From real estate investors to neighborhood advocates to homeowners trying to make ends meet, just about everyone in Asheville has a dog in the ongoing fight over short-term vacation rentals. At the Tuesday, Aug. 25 Asheville City Council meeting, citizens representing a variety of viewpoints crowded City Hall. To accommodate the large number of attendees, city staff opened an overflow space with a live video feed of the action.
Over the course of the five-hour meeting, City Council heard 33 comments on proposed changes to the city’s Homestay ordinance and 12 comments on a proposed increase in fines for violations of the existing short-term rental ban. The fine would increase from $100 to $500 per day for each day the rental violation persists.
In the end, Council elected to defer a final decision on the Homestay ordinance changes to a future meeting, but voted to approve the fine increase, 5-2, with council members Cecil Bothwell and Chris Pelly opposed.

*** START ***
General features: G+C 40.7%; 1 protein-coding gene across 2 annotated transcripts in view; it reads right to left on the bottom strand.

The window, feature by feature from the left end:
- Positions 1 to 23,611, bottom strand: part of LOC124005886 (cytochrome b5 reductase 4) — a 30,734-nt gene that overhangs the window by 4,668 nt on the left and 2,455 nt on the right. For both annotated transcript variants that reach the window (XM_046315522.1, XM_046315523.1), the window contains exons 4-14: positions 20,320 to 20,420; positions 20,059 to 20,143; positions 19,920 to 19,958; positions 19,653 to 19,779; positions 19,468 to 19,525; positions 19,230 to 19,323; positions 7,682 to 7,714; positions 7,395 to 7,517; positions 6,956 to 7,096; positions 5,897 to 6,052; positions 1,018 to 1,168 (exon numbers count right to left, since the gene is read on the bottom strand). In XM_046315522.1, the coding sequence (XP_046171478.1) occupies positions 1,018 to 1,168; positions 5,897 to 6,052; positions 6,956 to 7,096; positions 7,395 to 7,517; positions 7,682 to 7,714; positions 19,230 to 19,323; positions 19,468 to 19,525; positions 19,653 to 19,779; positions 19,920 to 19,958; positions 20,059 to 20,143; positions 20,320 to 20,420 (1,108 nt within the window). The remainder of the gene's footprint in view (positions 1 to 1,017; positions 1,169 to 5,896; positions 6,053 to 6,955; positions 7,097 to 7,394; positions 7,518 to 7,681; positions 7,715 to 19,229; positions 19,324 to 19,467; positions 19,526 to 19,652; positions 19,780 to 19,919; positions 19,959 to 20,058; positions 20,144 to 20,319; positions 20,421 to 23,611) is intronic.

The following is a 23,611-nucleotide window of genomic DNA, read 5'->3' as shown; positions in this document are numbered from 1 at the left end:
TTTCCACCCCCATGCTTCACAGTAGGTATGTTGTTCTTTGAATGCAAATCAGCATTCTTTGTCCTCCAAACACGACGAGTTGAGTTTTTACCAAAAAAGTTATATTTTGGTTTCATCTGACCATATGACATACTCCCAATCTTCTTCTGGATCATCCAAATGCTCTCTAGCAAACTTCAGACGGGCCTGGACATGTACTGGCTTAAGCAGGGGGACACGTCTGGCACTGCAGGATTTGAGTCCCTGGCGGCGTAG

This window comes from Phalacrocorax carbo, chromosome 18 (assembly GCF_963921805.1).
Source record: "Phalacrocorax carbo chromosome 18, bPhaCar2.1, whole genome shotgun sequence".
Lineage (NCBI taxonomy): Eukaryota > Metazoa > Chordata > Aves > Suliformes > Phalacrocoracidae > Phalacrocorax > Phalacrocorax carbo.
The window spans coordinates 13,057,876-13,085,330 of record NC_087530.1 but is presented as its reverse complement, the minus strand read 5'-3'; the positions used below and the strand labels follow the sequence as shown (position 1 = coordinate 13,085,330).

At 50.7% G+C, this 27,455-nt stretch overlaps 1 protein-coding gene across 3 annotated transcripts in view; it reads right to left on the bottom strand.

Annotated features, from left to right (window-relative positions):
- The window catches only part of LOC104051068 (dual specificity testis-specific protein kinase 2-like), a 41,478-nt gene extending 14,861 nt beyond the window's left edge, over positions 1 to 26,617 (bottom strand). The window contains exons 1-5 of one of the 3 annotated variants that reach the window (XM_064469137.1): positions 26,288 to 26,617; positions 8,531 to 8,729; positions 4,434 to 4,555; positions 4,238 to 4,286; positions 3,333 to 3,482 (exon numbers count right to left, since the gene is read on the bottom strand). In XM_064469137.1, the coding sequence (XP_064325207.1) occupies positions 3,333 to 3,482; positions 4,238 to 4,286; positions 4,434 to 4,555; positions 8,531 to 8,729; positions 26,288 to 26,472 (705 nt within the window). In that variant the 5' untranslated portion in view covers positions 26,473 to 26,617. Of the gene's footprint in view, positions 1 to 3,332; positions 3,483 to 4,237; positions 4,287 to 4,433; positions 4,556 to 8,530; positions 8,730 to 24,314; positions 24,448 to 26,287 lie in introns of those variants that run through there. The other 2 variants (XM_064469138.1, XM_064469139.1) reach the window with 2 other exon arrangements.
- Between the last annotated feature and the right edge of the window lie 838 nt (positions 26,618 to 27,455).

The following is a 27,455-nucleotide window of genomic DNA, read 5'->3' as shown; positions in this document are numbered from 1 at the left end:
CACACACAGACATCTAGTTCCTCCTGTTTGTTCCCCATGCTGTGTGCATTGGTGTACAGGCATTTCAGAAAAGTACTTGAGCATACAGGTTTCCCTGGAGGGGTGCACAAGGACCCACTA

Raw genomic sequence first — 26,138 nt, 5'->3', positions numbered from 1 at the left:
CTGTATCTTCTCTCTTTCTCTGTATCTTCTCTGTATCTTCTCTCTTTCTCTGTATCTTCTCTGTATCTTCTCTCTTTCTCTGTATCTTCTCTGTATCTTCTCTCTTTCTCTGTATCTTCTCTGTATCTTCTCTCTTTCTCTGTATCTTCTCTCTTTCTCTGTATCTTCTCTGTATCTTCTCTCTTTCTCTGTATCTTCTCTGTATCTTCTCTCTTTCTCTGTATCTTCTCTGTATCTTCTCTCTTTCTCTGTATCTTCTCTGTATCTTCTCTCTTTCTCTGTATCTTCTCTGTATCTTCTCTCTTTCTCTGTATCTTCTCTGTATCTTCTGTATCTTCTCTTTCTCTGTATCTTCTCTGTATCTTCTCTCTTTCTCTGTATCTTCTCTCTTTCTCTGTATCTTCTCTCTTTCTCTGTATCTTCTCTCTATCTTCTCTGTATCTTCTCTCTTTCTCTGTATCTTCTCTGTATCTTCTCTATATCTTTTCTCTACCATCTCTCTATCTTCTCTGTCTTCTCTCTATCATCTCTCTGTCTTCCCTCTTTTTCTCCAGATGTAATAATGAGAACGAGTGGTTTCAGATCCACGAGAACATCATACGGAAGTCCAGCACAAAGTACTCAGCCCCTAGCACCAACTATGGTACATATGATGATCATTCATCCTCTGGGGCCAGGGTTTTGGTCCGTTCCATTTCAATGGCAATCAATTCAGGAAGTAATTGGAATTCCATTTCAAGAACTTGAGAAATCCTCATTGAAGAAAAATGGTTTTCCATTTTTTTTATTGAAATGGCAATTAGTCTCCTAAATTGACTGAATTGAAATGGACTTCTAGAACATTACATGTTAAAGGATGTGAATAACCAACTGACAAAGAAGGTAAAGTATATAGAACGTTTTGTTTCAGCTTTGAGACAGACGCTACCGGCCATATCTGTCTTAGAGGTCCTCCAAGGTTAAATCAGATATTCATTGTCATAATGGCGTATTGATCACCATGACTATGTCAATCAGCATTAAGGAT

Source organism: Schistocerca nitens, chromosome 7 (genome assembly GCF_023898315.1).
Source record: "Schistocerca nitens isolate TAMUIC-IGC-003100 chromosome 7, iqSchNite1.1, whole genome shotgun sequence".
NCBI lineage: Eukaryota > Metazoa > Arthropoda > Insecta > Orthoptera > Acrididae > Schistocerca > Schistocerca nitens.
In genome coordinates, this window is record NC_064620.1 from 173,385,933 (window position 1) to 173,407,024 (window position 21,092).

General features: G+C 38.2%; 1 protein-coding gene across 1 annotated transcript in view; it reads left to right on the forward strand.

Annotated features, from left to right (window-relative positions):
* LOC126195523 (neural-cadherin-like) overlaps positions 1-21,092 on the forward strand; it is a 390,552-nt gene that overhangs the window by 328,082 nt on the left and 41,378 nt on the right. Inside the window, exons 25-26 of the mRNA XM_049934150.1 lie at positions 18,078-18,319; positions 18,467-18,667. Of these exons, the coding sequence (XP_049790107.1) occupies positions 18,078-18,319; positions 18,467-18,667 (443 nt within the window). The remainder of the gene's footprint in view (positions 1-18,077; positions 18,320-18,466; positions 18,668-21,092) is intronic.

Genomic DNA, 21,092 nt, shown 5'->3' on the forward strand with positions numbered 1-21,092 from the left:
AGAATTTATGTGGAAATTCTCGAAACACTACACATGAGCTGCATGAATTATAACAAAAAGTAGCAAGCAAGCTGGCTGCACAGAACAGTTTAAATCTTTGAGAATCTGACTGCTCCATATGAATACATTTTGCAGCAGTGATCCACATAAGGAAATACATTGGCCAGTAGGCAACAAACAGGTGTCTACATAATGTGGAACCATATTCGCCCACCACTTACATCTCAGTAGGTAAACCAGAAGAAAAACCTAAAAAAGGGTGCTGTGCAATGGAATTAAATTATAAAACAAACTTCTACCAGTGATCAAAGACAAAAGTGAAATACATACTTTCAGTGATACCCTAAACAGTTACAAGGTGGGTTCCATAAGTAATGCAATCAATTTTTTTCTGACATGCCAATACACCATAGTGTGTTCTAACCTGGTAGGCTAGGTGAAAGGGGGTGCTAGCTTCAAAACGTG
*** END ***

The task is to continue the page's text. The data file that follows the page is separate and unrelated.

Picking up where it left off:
Like most meetings, this one didn’t begin with the main event. First off, Councilman Jan Davis proclaimed Sept. 18, the day on which a new time capsule will be placed in the Vance Monument, Asheville-Buncombe Time Capsule Day. The time capsule will be opened in 2115. Mayor Esther Manheimer proclaimed Aug. 25 the 75th Anniversary of the Housing Authority of the City of Asheville.
Council proceeded to approve its consent agenda, as well as the naming of the “Jan Davis Lobby” at the U.S. Cellular Center in honor of Councilman Davis, who will not seek reelection at the end of his term this year.
Mayor Manheimer briefly outlined a proposed redistribution of state tax proceeds under consideration by the state legislature. Council passed a resolution opposing the sales tax redistribution plan on the grounds that the plan is inequitable in its treatment of urban areas and would negatively impact Asheville.
Council also heard a report on Memorial Day celebrations organized by the Mayor’s Committee on Veteran’s Affairs.